In addition to an acrylic adhesive two other adhesives were deployed (Epoxy and PUR). Both speci­mens showed large-area debondings leading to the destruction of the glass in the case of specimen 6-3. Both adhesives are probably not adequate to produce a durable compound between glass and Lexan. The Pyrosil method had no influence on the compound effect.

Main Structural Material Performances for New High-Rise Buildings

Some background considerations, from literature and from direct experiences here reported (Namiki, 2005), states that the improved new generation of High Performance Concrete (HPC) may lead the concrete to be highly competitive in respect to different materials, if the material performance is optimized taking account the response of the structure under the following actions:

(a) the structural behavior under wind actions,

(b) the structural behavior under explosion and impact actions,

(c) the behavior under cyclic and/or alternate loadings,

(d) the shrinkage and creep behavior.

Recent investigations comparing the different performances of various building materials can be summarized in Table 1, where the signs +, 0, – indicate respectively good, neutral, bad performance. High Strength Concrete (HSC) shows positive performances respect to the entire spectrum of the chosen criteria (Chew Yit Lin, 2003; High-Rise Manual, 2003; Taranth, 1988).

Table 1. Comparison on different materials frame construction.

Criteria

Reinforced concrete, Normal-strength concrete

Reinforced concrete High-strength concrete

Steel

construction

Composite

construction

method

Construction costs

+

++

0

+ +

Weight of construction

0

+

+ +

+

Stiffness

++

++

0

+

Flexibility of plan

0

0

+ +

+

Behavior in fire

++

++

+

Construction time

+

+ +

+ +

Usable area

+

+ +

+

SCORE

5

9

7

9

Taking moreover a particular look, for example, to the specific criteria identified as “construction cost” and “construction time”, Tables 2 and 3 show significative data (High-Rise Manual, 2003). Table 2 indicates sharp favourite performances by using HSC for the structures, not only considering the cost, but even from the point of view of the usable area needed by the structure. Table 3 is self explaining if we consider that HPC, beside improved mechanical properties, have the further relevant feature: formworks can be taken away just 24 hours after the pouring the concrete, while dealing with NSC (Normal Strength Concrete) at least 4-5 days are required. In Table 3 it is easy to observe that, while 13 working days were required to complete the rough work for a standard floor during the construction of the Dresden Bank high-rise in 1974-1979 (obsolete concrete technology + NSC), the same task is currently achieved in mere 4 working days on the Galileo site (modern concrete technology + HPC) (High-Rise Manual, 2003; The Concrete Society, 1997; Fairweather, 2004). The immediate cost construction are primarily related to the time construction. Tough steel structure is traditionally reckoned to be much faster than the concrete structure, but because of significant advantages in concrete technology, this is no more true: in fact, with concrete showing features of self-levelling (SCC), the new pumps equipment assures concrete puring even at heights of 300 m, and also because of modern formwork systems (self-climbing formwork), rapid and safe progress in the rough work is guaranteed.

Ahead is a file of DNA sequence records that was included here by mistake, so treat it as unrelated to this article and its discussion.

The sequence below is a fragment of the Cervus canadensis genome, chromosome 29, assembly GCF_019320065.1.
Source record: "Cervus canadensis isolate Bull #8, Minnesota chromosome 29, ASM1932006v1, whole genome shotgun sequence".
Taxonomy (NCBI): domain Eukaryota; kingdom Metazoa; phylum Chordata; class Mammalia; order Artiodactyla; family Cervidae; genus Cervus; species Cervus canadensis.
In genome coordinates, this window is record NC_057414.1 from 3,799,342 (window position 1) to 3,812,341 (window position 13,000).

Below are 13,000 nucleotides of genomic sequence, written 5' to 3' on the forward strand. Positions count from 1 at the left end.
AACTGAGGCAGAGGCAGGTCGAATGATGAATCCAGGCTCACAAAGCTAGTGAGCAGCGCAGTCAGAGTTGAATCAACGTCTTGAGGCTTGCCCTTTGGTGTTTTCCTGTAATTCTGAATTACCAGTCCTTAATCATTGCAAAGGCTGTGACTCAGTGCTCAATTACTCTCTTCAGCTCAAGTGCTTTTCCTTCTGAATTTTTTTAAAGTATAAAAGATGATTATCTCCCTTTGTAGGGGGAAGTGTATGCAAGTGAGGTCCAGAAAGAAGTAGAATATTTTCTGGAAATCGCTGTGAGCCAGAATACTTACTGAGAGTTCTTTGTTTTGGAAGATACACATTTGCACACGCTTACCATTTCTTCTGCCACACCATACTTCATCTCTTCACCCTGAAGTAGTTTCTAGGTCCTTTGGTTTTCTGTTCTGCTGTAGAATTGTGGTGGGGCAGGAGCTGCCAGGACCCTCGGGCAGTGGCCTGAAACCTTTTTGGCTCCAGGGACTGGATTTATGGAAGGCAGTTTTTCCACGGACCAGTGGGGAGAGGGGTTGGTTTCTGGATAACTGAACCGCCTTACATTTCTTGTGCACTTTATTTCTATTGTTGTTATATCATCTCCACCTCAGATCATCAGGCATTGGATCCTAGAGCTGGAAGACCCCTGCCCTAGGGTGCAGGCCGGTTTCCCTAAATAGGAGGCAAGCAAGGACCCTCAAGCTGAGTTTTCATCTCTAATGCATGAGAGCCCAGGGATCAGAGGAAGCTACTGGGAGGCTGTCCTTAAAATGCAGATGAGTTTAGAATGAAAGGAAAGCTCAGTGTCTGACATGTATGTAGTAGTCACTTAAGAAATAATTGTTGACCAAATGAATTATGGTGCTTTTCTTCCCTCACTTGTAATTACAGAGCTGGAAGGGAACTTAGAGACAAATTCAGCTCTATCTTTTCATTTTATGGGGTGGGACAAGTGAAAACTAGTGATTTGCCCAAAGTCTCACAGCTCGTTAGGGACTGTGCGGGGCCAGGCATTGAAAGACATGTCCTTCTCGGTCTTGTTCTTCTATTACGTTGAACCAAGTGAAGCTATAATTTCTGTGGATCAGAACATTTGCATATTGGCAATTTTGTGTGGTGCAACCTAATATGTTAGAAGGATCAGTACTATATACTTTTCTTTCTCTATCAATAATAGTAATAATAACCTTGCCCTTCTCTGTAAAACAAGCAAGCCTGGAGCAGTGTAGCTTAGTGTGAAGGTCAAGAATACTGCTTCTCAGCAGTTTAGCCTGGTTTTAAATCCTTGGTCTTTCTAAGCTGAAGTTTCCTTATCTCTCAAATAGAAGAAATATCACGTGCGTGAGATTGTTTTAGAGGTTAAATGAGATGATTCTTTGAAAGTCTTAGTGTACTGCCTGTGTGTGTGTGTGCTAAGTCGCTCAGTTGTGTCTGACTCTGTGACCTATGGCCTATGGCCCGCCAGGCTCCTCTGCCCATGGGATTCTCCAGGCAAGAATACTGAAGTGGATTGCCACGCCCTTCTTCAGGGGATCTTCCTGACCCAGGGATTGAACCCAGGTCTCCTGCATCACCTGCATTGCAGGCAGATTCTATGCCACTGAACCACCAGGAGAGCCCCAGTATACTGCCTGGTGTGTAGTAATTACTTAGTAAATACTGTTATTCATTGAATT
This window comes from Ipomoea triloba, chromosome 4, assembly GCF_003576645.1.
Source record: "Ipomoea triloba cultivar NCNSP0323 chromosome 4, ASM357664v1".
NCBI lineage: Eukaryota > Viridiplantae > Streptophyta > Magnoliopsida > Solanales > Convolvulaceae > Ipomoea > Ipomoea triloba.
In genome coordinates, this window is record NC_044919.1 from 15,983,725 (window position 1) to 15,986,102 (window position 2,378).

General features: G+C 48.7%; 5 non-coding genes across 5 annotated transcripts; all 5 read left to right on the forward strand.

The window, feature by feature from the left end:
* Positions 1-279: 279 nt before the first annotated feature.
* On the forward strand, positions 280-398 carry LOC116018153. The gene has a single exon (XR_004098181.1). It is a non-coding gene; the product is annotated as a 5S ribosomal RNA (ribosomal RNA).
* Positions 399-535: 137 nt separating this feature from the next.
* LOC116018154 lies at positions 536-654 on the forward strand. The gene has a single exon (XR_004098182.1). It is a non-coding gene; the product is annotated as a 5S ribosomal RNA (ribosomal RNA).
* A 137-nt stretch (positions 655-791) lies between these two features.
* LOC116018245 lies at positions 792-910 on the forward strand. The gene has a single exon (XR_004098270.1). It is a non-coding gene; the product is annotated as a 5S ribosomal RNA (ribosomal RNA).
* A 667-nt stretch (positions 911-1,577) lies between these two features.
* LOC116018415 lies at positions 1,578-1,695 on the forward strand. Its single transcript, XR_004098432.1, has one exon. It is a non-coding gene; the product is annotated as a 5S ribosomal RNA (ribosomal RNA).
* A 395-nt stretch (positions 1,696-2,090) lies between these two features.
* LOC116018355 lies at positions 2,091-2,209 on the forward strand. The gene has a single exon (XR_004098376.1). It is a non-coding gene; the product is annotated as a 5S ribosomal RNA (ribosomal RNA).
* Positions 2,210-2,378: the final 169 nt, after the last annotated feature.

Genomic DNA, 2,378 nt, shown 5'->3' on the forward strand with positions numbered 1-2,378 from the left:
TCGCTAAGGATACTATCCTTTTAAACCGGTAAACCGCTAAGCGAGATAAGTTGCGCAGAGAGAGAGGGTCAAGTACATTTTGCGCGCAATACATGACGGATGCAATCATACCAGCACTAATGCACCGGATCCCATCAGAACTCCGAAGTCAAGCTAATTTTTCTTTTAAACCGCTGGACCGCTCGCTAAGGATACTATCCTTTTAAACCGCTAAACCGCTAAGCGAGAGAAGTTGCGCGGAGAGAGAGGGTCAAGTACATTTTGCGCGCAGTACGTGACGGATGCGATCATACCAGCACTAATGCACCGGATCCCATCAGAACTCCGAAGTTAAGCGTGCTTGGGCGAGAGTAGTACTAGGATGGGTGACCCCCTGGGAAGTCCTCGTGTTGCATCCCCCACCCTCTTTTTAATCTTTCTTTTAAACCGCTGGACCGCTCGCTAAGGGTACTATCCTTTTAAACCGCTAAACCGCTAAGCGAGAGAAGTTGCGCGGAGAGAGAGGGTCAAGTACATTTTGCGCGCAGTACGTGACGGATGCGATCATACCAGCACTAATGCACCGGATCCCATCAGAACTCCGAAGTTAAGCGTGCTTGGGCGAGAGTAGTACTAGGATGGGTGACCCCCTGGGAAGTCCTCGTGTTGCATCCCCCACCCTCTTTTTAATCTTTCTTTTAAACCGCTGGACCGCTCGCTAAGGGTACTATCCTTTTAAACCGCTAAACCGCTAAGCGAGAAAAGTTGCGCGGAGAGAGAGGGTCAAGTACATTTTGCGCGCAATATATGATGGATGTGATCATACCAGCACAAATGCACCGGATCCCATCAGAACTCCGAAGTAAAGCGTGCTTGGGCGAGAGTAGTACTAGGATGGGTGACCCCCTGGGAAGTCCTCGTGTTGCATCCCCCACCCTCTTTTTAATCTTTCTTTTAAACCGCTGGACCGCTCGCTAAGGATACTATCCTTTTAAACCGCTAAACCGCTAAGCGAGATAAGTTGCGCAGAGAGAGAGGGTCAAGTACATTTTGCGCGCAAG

Research studies carried out, and still in progress, in the field of mix-design of HSC/HPC, and related technology in the construction sites, seem to show favourable results in achieving better per­formances, i. e. rapid hardening, absence of segregation, better durability (no alcaly-silica reaction), when limestone is used as filler, as it will show in the next section.

It is worth to recall, as mentioned before, due to even the consequences of recent past accidents, that the engineering design of a land-mark buildings can not ignore the possible blast loading effects. As it is well known, the physical action on a wall F, due to a plane shock wave, generates an overpressure Ps and a drag loading Pd, according to the scheme of Figures 3a and 3b.

When an explosion occurs inside a building, then it is the interior surface of the walls and ceiling which are first loaded by the pressure of the shock wave, reflecting therefore and increasing the pres­sure. The effects on the structure may be devastating, considering in addition that, as consequence of an explosion, even fire may occur. Figure 4 shows the accident occurred in spring 2002 at the Pirelli building, headquarter of the Regional Government in Milan. The explosion of the fuel tanks of the aircraft, among other consequences, caused a permanent deformation of the 26th r. c. floor with a

Table 2. Construction costs and usable area for different structural material.

Table 3. Construction time – HPC/HSC versus steel.

Property

Height

Completion

Rough Work per Standard Floor

Business Research Center, Warsaw, Poland

104 m

2000

5 working days

Taunustor Japan Center, Frankfurt, Germany

114m

1996

4 working days

World Port Center, Rotterdam, The Netherlands

125 m

2001

5 working days

Galileo,

Frankfurt. Germany

136 m

2003

4 working days

Drcsdncr Bank, Frankfurt. Germany

166 m

1979

13 working days

Trianon,

Frankfurt, Germany

186 m

1993

5,5 working days

Millennium Tower, Vienna, Austria

202 m

1999

3 working days

Park Tower, Chicago, USA

257 m

2000

3 working days

Trump World Tower, New York. USA

269 m

2001

5 working days

Pctronas Tower,